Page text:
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2019 Delivers an Unconventional Truck Playoff grid

Brett Moffitt was the 2018 NASCAR Gander Outdoors Truck Series Champion, and enters Bristol Motor Speedway as the No. 1 seed in the playoffs. Photo by Justin Melillo / TRE.

BRISTOL, Ten.  The 2019 NASCAR Gander Outdoors Truck Series playoff grid is one of the most unusual in the history of the sport.

Introduced to the Truck Series in 2016, the elimination-style, seven race playoff to crown the champion has seen, more than not, the most competitive drivers and teams qualify for the eight man show.

Not to say that these aren’t the eight most competitive drivers and teams this season, but there were quite a number of players left on the outside looking in, replaced by those who had crazy paths to this iteration of the “Round of 8”.

Grant Enfinger qualified for the field by winning the 2019 regular season championship. However, despite collecting the most points and winning four stages, Enfinger did not collect a checkered flag in the first 16 races.

Enfinger beat Brett Moffitt by 51 points at the end of the regular season to claim the 15 playoff point bonus, but Moffitt still enters as the top seed, having won two races and two stages.

Stewart Friesen took the trophy at the Eldora Dirt Derby last month to qualify for the playoffs, and is seeded in third place.

Austin Hill won the first and the last race of the regular season, and is seeded in fourth.

It wasn’t too much out of the ordinary in the top half of the playoff grid, besides the regular season champion entering the playoffs without a win.

However, in the bottom half of the grid, it gets pretty twisted.

Ross Chastain at Pocono Raceway. Photo by Dante Ricci / TRE.


Ross Chastain had, quite possibly, the most unconventional path to the playoffs.

Chastain started the year declared for points in the NASCAR Xfinity Series.

Despite originally declaring to run for an Xfinity Series championship, Chastain kept busy, racing the first 36 races in all three NASCAR National Series consecutively before giving up his seat in the No. 4 NXS ride at Iowa Speedway.

In May, Chastain found victory lane in the NGOTS race at Kansas Speedway for the first time in his career, driving the No. 45 Silverado for Al Niece and Niece Motorsports.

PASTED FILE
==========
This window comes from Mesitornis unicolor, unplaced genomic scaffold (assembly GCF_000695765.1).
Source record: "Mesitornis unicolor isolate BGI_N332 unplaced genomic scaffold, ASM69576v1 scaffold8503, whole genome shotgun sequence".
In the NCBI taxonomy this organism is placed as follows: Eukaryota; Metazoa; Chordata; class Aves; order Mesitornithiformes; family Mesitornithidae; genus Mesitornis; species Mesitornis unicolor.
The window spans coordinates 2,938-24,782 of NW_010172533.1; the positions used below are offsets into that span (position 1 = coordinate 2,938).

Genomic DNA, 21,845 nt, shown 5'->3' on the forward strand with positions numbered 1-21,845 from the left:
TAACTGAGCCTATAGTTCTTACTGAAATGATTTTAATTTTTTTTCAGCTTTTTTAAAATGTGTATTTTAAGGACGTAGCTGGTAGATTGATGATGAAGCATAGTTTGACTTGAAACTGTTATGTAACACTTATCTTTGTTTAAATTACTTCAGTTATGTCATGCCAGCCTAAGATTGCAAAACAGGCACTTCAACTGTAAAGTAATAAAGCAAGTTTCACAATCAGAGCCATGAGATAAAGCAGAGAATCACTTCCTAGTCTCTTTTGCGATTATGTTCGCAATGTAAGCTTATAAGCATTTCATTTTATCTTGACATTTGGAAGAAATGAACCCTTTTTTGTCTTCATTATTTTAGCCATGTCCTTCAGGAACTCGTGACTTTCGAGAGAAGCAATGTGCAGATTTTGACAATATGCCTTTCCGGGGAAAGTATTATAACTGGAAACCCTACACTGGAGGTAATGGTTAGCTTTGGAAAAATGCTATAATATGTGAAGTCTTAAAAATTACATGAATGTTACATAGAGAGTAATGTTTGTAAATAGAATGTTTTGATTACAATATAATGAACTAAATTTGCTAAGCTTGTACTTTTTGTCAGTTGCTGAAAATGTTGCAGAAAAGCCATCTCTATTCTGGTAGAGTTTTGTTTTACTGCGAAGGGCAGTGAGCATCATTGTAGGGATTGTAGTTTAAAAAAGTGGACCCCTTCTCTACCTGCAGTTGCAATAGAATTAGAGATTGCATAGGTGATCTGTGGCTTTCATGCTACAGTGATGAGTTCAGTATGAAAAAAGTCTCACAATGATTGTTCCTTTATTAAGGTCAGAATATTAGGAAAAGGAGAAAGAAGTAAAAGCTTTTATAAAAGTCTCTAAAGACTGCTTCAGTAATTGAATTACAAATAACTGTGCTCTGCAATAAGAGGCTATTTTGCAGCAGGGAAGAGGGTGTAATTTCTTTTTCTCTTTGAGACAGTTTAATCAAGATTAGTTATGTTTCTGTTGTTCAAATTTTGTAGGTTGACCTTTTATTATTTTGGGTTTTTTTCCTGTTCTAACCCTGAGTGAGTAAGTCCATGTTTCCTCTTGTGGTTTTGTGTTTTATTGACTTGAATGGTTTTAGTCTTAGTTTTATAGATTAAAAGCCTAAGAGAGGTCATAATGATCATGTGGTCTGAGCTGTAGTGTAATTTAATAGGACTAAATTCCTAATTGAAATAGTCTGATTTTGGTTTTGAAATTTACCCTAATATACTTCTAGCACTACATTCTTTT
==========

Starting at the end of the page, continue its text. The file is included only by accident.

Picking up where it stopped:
The win, of course, was only a trophy, and did not count for points or qualification for the playoffs.

A month later, before the Triple Truck Challenge began at Texas Motor Speedway, Chastain announced that he was switching his series to Trucks from Xfinity.

Chastain’s Xfinity points were erased, and his declaration was switched to start earning points in the Trucks, starting at Texas. The win at Kansas would still not count towards a playoff berth. Also, Chastain would only have half of the season to win another race, and earn enough points to make the Top 20 before the end of the regular season.

Chastain got his win at Iowa only two weeks into his declared “Melon Man Challenge”, but unfortunately, the win was taken away shortly after, as his No. 44 truck failed post race inspection. Chastain was only given last place points, and lost both stage victories as well.

A week later, Chastain was victorious again, this time at World Wide Technology Raceway at Gateway. Now, Chastain just needed to make up enough points to make the Top 20.

Another victory at Pocono Raceway sealed the deal, and Chastain finished the regular season in 14th place, collecting 12 playoff points in the process.

Matt Crafton at Bristol Motor Speedway. Photo by Justin Melillo / TRE.


Matt Crafton almost didn’t get the chance to race for a championship this year, despite finishing in third place in the regular season standings.

Crafton was winless through the first 16 races, just like his teammate Enfinger. If someone new would have won at Michigan, Crafton would have missed it.

A defending champion of the series in 2013 and 2014, Crafton hasn’t won since Eldora in 2017. Crafton was part of the Championship 4 in 2016 and 2017, but missed the cut last season in 2018.